fauxklore (fauxklore) wrote,

Catch-up: The Rest of March

Completing March, I had a bunch of travel in the latter half of the month, partly to feel safe about meeting the terms for the United challenge I was doing (which I did succeed at).

It started with a theatre binge in New York, for which I actually flew up to JFK, which is not as convenient as the train, though the Air Train into the city makes it tolerable. Before the theatre going, I had time for my usual midtown stroll, which involves a number of personal touchstones. I feel reassured whenever I go to New York and my favorite places – the Chrysler Building, the Salmon Building (which I only learned the identity of within the past year), and (most of all) the library with its lions – are still there.

The motivation for the trip was the Encores production of It’s a Bird, It’s a Plane, It’s Superman, a musical I love the score of. I love the score even more after seeing this production. Encores does concert versions of forgotten musicals and their interpretation of “concert version” means cutting out a large part of the book, though they leave enough dialogue to make things easy to follow. One of the things I particularly love is the orchestration, which has 3 French horns, 3 violas, and none of those twerpy violins. (I took viola for a couple of years in school, so am biased against those screechy guys who stole the melody while I got to play three notes every 10 measures.) The downside is, of course, the earworms that got set off and I hereby apologize to everyone who had to listen to me humming “You’ve Got Possibilities” and “The Woman for the Man” for the next week. (I also love “The Strongest Man in the World” but it is not quite as sticky. In fact, the only song from this show I don’t much care for is “It’s Supernice.”) Anyway, the staging was clever (using a cardboard figure to do the flying, for example), the cast was right on the mark, and the show was sheer fun. There was a talkback afterwards and a particular thrill is that Charles Strouse and Lee Adams were there. By the way, a fun bit of theatre trivia is that all of the scientists referenced in the song “Revenge” are real, although the dates of the Nobel prizes are changed.

As if that wasn’t enough theatre fun, after getting my New York deli fix (ah, full sour pickles!) I went to the Musicals Tonight! production of Strike Up the Band. Anybody who knows me knows that I believe that the Gershwins were the pinnacle of American music. This was also a concert production in the more conventional sense – actors carrying scripts, a piano instead of a full orchestra – but it was still a lot of fun. The production used the 1927 version with some of the 1930 songs (e.g. “Soon”). I haven’t verified it, but I suspect consistency with the 1990 studio cast recording. At any rate, the show does have a bit of a Gilbert and Sullivan feel to it (which is a good thing) and is very very funny. The performances were, however, a bit uneven.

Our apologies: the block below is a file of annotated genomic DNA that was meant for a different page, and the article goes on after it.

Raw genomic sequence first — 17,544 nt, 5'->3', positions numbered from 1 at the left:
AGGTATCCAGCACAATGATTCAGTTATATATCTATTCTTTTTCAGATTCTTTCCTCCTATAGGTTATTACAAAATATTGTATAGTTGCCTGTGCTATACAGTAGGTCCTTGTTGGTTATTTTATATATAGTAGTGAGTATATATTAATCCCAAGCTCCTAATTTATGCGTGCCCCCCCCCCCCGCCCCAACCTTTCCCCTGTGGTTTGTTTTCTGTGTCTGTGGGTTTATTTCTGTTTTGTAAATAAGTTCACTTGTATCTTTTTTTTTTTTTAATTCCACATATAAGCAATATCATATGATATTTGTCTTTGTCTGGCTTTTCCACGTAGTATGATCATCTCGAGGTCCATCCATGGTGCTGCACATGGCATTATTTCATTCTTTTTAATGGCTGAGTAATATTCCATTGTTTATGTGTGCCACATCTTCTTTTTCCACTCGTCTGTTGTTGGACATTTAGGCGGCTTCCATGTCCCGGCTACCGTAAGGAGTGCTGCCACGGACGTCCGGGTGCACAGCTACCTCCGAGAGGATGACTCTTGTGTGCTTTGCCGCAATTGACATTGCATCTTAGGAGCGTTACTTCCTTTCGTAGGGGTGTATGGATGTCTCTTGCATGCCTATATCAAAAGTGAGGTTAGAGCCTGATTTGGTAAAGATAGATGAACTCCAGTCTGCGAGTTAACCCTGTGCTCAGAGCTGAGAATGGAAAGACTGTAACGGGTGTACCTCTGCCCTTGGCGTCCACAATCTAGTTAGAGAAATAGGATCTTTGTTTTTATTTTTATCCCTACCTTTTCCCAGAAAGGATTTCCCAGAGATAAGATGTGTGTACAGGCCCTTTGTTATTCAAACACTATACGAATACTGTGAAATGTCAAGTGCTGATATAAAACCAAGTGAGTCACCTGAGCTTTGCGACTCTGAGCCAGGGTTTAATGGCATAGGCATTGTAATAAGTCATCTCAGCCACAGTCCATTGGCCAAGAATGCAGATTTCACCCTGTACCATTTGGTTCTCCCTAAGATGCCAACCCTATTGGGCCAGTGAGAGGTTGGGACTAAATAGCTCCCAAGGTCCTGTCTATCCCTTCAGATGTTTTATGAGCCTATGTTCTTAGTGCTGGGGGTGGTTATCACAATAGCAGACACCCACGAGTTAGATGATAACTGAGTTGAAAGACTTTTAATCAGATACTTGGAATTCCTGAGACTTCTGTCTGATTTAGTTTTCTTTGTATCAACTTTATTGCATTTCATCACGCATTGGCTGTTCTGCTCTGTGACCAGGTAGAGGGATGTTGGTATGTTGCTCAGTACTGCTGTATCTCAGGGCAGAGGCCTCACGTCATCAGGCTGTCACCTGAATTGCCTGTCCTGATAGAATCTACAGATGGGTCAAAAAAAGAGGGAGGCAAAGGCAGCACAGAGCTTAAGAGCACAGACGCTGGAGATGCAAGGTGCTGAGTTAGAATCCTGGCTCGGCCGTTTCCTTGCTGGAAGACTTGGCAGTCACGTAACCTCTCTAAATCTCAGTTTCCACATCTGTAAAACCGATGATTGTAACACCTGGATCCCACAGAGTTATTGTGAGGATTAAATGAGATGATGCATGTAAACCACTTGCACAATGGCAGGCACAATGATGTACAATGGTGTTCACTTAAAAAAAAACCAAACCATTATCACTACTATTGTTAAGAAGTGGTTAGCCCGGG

In the morning, I flew from EWR to BOS, where I met up with ron_newman and nonelvis (who had, somewhat surprisingly, never met before) for brunch in Somerville. After food and lively conversation, I took a long walk, using slightly vague directions, to Mount Auburn Cemetery. The only real issue was figuring out where to get off the path around Fresh Pond and return to the street. It had been years since I had last walked around the cemetery, but it was as pleasant a walk as I remembered it being. Then I walked up to Harvard Square, browsed at (but did not) books at the Coop, and got the T back to the airport for my flight home.

I spent the first Pesach seder with friends. The highlight was a discussion of Chad Gadya which centered on whether or not two zuzim is a good price for a kid. I admit to not knowing the exchange rate for the zuz and I am not up on the price of goats in any currency, but it was still amusing late night conversation. The second night was saner.

Then I did a quick day trip to Louisville, Kentucky. I did the two-state Volksmarch event there. I opted for just the 11 kilometer version because I needed the extra time to tour the Louisville Slugger Museum and Factory. The factory tour is highly recommended. I got to see them making opening day bats for David Wright of the Mets! They were also putting the finish on Ryan ZImmeran’s bats. I’m now more conscious of how customized bats are for major league players. I continued a little beyond where the walking route did and succeeded in finding the plaque that commemorates the writing of “Happy Birthday.” The walk also had a stretch through parks along the Ohio River and crossed a bridge to Indiana (and back).

The trip home featured a flight delay on the first leg from SDF to CLE. Since I was concerned about my connection, I asked about being protected on a flight from CLE to IAD, which was scheduled for an hour after my CLE to DCA leg. Instead, the agent rebooked me on Delta via DTW. The DTW flight got to DCA just a half hour after my original flight and I credit Delta flights to Alaska Air, so that’s okay, but it was weird. (Looking at flightaware after the fact, it looks like I could have easily made my original connection, by the way.) I am still working on getting original routing credit from United.

Finally, my friend Suzanne flew out here and we did a couple of training walks for the One Day Hike. We did 13 miles on Saturday and 8 on Sunday, which is decent. But, of course, walking 31.1 is still going to be challenging. Challenge is good.
Tags: judaism, museums, musicals, theatre, travel, volksmarch, walking

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